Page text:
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Mark Grinder to run as Alberta Independence party candidate

Last Updated Mar 29, 2019 at 6:21 pm MST

Working in heavy trades, 12-year Wood Buffalo resident Mark Grinder will candidate in the Fort McMurray-Lac La Biche riding for the Alberta Independence Party in the upcoming election. Photo and image supplied by the Alberta Independence Party.

Mark Grinder works in the oilsands in heavy trades.

He shares in the concerns of many in the region about the oilsands, industry, and the future of Alberta.

So, Grinder joined the Alberta Independence Party running in the riding of Fort McMurray-Lac La Biche.

Grinder first thought about running when he came across the Independence Party in October 2018.

“I looked through their policies, and that’s what attracted me: The lower taxes, [and] a better future for all Albertans and for our kids.”

The word “independence” alarms many, the 12-year resident and experienced welder will admit.

However, Grinder says in light of recent failures to get Trans Mountain and Energy East pipeline built, the future of Alberta is in the hands of the province.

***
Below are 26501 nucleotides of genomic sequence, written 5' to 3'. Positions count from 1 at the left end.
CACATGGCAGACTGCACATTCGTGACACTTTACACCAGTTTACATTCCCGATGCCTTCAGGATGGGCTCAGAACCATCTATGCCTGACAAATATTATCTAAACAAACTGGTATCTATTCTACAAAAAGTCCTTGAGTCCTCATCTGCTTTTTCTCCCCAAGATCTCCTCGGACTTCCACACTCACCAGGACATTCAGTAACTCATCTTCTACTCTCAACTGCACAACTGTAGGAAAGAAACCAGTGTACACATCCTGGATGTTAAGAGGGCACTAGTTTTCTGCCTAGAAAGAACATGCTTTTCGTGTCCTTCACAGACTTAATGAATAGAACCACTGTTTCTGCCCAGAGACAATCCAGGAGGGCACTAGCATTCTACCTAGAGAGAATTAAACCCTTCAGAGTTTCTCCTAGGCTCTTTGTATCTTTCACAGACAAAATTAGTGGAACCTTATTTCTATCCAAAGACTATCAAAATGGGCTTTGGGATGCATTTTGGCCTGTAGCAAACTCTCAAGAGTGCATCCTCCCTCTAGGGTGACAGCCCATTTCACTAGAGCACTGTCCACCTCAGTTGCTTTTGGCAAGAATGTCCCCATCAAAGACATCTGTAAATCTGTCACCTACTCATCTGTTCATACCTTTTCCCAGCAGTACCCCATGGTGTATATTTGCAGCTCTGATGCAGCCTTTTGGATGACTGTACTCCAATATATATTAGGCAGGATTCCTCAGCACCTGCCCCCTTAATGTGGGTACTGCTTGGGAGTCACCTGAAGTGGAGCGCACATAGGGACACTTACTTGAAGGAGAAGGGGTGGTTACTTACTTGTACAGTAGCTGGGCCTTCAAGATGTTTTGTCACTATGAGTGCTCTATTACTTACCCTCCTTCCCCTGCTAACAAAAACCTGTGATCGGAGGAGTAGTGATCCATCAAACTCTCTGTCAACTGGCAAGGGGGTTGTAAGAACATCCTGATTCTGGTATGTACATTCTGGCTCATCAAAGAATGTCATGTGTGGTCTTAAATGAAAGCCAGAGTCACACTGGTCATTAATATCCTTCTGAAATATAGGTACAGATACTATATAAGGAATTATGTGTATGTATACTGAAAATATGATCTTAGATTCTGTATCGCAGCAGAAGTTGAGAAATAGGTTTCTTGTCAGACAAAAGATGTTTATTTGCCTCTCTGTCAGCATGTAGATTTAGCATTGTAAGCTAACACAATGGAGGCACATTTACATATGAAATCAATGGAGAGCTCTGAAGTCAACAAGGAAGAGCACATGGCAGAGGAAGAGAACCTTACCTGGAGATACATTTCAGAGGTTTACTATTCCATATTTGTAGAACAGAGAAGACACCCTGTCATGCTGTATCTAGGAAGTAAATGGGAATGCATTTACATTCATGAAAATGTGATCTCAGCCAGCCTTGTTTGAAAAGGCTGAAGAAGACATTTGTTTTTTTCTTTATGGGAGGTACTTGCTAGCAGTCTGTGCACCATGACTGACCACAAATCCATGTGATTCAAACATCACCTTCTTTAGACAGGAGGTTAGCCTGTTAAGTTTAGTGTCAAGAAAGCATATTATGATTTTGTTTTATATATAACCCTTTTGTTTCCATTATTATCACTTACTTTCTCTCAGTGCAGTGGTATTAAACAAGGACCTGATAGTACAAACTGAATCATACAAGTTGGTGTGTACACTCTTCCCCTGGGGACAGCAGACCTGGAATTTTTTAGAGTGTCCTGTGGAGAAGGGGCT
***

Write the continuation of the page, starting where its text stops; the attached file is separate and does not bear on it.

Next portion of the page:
“We all know we’re not getting a fair shake by Eastern Canada. I mean it’s pretty evident.”

Grinder chose to self-finance his campaign.

He believes those elected should reflect what their constituents want.

“The politics now is the decision is taken away from the average people. Why not give those people the decision again? Politicians work for the people, not the opposite.”

Friends and running mates

Running alongside Mark Grinder is friend and co-worker Mike Keller, who will candidate for the Independence Party in the Fort McMurray-Wood Buffalo riding.

He says Keller became quite interested after speaking with Grinder about the party and their election mandate.

“I just basically gave him some information, [he] came back and said ‘Yeah, I like what I see from the policies and stuff like that.'”

Both will continue as full-time oilsands workers while they run their individual campaigns.

Should Mark Grinder win the MLA seat in Fort McMurray-Lac La Biche, he will leave his post in heavy trades.

He believes his platform and experience will resonate with voters when they head to the polls on April 16.

“I want everybody, more or less, to become more informed. Do the research, look into everybody, all their policies, and then they decide.”